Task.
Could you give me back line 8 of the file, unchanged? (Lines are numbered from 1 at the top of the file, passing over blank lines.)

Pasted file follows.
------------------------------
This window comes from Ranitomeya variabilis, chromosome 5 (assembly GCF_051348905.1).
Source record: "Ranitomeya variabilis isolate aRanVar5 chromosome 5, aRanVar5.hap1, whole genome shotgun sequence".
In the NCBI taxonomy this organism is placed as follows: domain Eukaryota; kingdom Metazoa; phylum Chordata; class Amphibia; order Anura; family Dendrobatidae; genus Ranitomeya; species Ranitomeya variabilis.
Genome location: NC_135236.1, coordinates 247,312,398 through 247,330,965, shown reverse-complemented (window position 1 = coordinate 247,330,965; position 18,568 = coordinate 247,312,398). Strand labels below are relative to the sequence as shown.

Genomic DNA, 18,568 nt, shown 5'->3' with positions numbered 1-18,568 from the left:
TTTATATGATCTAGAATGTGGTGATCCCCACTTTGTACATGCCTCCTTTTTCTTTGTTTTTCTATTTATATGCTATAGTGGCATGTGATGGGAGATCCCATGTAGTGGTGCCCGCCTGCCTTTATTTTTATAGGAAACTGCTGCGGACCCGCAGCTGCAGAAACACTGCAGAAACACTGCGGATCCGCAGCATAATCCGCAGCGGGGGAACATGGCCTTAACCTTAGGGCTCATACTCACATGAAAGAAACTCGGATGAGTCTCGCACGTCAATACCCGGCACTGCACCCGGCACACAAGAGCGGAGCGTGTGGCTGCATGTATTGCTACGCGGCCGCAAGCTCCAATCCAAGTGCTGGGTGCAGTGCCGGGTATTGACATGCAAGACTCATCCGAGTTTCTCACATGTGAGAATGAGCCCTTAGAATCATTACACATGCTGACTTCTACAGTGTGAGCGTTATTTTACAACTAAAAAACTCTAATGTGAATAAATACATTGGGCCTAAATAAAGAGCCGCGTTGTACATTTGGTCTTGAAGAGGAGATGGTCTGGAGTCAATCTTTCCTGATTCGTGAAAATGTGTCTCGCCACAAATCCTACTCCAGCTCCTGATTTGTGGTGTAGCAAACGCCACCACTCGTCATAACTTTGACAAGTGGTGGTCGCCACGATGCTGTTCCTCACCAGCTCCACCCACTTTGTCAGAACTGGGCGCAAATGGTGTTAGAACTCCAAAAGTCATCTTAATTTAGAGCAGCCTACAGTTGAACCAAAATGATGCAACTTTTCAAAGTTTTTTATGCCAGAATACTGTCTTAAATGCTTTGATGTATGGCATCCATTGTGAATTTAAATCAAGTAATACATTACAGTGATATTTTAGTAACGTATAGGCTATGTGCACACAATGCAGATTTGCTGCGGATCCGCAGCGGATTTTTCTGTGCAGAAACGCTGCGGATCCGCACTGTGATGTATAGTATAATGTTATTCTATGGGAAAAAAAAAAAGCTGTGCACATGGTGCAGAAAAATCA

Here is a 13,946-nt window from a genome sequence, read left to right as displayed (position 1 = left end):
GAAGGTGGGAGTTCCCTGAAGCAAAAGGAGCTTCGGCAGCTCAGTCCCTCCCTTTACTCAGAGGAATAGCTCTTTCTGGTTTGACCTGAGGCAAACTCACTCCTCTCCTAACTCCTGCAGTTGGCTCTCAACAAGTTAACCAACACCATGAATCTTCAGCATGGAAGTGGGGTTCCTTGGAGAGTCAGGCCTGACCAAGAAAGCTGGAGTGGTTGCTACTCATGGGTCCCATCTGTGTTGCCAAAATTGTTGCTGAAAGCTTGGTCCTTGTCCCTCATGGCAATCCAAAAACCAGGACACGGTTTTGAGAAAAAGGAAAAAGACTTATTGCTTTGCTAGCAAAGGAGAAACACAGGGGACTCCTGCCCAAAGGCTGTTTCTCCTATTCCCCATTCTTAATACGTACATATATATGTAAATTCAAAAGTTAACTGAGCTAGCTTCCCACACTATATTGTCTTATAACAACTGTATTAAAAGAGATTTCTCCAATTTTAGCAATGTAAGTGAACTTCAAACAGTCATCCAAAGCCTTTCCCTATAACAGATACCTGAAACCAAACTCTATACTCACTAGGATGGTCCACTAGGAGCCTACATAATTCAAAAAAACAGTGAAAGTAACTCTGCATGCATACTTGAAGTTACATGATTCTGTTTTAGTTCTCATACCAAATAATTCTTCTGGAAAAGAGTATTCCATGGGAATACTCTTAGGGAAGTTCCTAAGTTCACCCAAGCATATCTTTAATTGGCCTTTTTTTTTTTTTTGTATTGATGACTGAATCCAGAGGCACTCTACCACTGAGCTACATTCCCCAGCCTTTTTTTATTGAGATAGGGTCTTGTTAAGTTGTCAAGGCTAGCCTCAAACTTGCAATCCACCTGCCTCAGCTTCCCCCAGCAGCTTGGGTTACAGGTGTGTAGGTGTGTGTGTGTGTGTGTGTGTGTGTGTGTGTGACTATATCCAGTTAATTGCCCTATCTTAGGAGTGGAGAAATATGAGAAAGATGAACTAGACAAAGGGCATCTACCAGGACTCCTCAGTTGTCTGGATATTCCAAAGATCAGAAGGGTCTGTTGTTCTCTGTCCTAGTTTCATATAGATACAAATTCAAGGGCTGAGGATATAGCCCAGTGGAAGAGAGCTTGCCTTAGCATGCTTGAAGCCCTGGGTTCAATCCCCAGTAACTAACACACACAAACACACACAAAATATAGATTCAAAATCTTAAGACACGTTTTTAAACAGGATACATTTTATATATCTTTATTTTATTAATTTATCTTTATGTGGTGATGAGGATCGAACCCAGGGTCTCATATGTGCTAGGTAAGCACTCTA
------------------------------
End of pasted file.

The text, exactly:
GAAGGTGGGAGTTCCCTGAAGCAAAAGGAGCTTCGGCAGCTCAGTCCCTCCCTTTACTCAGAGGAATAGCTCTTTCTGGTTTGACCTGAGGCAAACTCACTCCTCTCCTAACTCCTGCAGTTGGCTCTCAACAAGTTAACCAACACCATGAATCTTCAGCATGGAAGTGGGGTTCCTTGGAGAGTCAGGCCTGACCAAGAAAGCTGGAGTGGTTGCTACTCATGGGTCCCATCTGTGTTGCCAAAATTGTTGCTGAAAGCTTGGTCCTTGTCCCTCATGGCAATCCAAAAACCAGGACACGGTTTTGAGAAAAAGGAAAAAGACTTATTGCTTTGCTAGCAAAGGAGAAACACAGGGGACTCCTGCCCAAAGGCTGTTTCTCCTATTCCCCATTCTTAATACGTACATATATATGTAAATTCAAAAGTTAACTGAGCTAGCTTCCCACACTATATTGTCTTATAACAACTGTATTAAAAGAGATTTCTCCAATTTTAGCAATGTAAGTGAACTTCAAACAGTCATCCAAAGCCTTTCCCTATAACAGATACCTGAAACCAAACTCTATACTCACTAGGATGGTCCACTAGGAGCCTACATAATTCAAAAAAACAGTGAAAGTAACTCTGCATGCATACTTGAAGTTACATGATTCTGTTTTAGTTCTCATACCAAATAATTCTTCTGGAAAAGAGTATTCCATGGGAATACTCTTAGGGAAGTTCCTAAGTTCACCCAAGCATATCTTTAATTGGCCTTTTTTTTTTTTTTGTATTGATGACTGAATCCAGAGGCACTCTACCACTGAGCTACATTCCCCAGCCTTTTTTTATTGAGATAGGGTCTTGTTAAGTTGTCAAGGCTAGCCTCAAACTTGCAATCCACCTGCCTCAGCTTCCCCCAGCAGCTTGGGTTACAGGTGTGTAGGTGTGTGTGTGTGTGTGTGTGTGTGTGTGTGTGACTATATCCAGTTAATTGCCCTATCTTAGGAGTGGAGAAATATGAGAAAGATGAACTAGACAAAGGGCATCTACCAGGACTCCTCAGTTGTCTGGATATTCCAAAGATCAGAAGGGTCTGTTGTTCTCTGTCCTAGTTTCATATAGATACAAATTCAAGGGCTGAGGATATAGCCCAGTGGAAGAGAGCTTGCCTTAGCATGCTTGAAGCCCTGGGTTCAATCCCCAGTAACTAACACACACAAACACACACAAAATATAGATTCAAAATCTTAAGACACGTTTTTAAACAGGATACATTTTATATATCTTTATTTTATTAATTTATCTTTATGTGGTGATGAGGATCGAACCCAGGGTCTCATATGTGCTAGGTAAGCACTCTA